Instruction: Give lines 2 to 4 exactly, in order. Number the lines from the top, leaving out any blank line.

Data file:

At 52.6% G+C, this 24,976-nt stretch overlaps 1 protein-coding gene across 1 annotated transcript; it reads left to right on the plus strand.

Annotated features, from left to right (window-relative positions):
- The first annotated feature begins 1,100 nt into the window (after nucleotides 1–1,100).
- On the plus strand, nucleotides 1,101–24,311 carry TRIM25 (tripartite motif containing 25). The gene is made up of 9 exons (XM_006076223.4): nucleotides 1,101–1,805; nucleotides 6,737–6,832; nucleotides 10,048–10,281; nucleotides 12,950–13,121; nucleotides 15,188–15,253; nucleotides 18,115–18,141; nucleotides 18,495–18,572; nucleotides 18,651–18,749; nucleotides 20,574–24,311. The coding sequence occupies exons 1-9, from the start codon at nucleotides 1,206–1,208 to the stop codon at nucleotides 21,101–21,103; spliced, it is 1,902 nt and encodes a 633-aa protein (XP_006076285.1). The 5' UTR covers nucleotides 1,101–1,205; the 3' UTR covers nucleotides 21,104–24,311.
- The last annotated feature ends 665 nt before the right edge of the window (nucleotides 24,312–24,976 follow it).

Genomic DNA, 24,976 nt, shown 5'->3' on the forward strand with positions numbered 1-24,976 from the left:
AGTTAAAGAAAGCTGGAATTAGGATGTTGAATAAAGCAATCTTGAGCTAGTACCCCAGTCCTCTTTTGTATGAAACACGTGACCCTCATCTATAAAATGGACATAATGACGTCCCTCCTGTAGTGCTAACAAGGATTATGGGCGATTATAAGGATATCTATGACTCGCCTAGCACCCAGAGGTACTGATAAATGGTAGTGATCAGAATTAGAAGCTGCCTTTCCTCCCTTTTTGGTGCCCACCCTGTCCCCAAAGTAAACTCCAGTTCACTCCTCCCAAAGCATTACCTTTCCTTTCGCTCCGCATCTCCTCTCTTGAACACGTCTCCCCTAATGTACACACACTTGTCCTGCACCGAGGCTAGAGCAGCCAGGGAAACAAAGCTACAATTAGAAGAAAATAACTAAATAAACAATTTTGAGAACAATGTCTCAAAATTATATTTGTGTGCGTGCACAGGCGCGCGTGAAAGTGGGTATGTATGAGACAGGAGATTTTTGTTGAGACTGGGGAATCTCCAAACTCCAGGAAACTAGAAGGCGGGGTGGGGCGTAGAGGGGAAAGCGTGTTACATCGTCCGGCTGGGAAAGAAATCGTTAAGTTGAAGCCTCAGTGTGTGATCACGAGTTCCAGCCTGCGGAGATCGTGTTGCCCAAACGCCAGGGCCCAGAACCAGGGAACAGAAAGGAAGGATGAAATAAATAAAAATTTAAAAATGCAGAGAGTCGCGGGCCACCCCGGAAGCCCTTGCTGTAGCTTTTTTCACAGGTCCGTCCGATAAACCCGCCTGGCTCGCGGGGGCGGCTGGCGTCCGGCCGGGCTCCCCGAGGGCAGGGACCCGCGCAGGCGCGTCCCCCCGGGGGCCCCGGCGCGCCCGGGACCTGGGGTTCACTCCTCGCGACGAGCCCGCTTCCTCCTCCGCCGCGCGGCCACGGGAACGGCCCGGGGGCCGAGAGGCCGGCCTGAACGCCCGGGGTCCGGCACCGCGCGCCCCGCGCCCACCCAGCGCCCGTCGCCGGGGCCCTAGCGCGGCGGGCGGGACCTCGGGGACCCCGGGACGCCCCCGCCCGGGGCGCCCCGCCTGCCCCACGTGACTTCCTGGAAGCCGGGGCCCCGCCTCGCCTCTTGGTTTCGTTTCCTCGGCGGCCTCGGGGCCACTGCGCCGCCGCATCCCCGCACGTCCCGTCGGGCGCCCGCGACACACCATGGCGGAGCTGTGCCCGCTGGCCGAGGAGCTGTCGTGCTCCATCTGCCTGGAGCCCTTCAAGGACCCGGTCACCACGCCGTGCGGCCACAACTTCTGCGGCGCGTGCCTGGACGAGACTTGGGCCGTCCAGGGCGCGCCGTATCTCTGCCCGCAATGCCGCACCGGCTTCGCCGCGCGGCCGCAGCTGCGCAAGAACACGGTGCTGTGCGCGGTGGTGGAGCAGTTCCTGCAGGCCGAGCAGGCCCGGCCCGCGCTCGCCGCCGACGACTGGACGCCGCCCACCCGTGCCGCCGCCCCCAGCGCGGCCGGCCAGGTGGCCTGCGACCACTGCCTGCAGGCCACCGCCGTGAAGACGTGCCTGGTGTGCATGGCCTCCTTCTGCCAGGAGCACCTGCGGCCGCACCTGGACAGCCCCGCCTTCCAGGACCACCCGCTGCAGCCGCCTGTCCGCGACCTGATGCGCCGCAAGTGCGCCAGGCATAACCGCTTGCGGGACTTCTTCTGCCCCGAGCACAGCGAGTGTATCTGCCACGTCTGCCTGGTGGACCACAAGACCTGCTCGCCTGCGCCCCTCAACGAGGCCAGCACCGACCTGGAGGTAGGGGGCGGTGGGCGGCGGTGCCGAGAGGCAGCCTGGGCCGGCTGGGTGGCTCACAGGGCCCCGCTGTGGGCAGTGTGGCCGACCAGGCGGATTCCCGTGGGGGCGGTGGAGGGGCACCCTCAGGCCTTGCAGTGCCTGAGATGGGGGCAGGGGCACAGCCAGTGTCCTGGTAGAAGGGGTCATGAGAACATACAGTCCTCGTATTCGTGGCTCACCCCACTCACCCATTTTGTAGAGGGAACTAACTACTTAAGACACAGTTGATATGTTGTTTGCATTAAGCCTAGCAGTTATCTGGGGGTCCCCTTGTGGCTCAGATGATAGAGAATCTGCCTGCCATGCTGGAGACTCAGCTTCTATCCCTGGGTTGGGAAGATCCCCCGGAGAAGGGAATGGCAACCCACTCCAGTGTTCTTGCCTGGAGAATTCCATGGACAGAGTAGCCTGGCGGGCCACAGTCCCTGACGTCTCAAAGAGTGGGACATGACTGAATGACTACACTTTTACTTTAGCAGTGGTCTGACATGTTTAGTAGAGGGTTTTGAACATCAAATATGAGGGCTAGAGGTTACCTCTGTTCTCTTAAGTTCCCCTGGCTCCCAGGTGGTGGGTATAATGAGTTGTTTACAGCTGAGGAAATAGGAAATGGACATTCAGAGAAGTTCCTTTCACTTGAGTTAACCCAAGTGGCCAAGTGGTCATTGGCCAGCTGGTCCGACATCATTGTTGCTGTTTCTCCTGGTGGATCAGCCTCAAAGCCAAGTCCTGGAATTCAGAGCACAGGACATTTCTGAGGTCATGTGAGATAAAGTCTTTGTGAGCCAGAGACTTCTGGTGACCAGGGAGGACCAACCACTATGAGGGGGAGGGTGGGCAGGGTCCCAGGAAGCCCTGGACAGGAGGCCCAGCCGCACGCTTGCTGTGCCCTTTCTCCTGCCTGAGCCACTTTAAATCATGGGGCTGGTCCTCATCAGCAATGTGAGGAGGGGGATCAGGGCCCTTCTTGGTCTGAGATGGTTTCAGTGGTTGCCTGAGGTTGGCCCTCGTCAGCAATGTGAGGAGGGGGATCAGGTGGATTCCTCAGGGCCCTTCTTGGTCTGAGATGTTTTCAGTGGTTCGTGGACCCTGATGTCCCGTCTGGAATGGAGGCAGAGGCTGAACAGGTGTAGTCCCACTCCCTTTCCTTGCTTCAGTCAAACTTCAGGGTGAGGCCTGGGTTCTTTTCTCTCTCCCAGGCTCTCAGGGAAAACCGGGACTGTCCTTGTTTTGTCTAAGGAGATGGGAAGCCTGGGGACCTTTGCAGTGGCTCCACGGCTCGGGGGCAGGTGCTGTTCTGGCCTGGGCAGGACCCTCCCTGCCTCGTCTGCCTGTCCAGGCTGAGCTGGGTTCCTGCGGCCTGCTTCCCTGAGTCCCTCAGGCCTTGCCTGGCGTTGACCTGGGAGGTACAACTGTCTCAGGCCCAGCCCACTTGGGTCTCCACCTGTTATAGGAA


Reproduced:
Annotated features, from left to right (window-relative positions):
- The first annotated feature begins 1,100 nt into the window (after nucleotides 1–1,100).
- On the plus strand, nucleotides 1,101–24,311 carry TRIM25 (tripartite motif containing 25). The gene is made up of 9 exons (XM_006076223.4): nucleotides 1,101–1,805; nucleotides 6,737–6,832; nucleotides 10,048–10,281; nucleotides 12,950–13,121; nucleotides 15,188–15,253; nucleotides 18,115–18,141; nucleotides 18,495–18,572; nucleotides 18,651–18,749; nucleotides 20,574–24,311. The coding sequence occupies exons 1-9, from the start codon at nucleotides 1,206–1,208 to the stop codon at nucleotides 21,101–21,103; spliced, it is 1,902 nt and encodes a 633-aa protein (XP_006076285.1). The 5' UTR covers nucleotides 1,101–1,205; the 3' UTR covers nucleotides 21,104–24,311.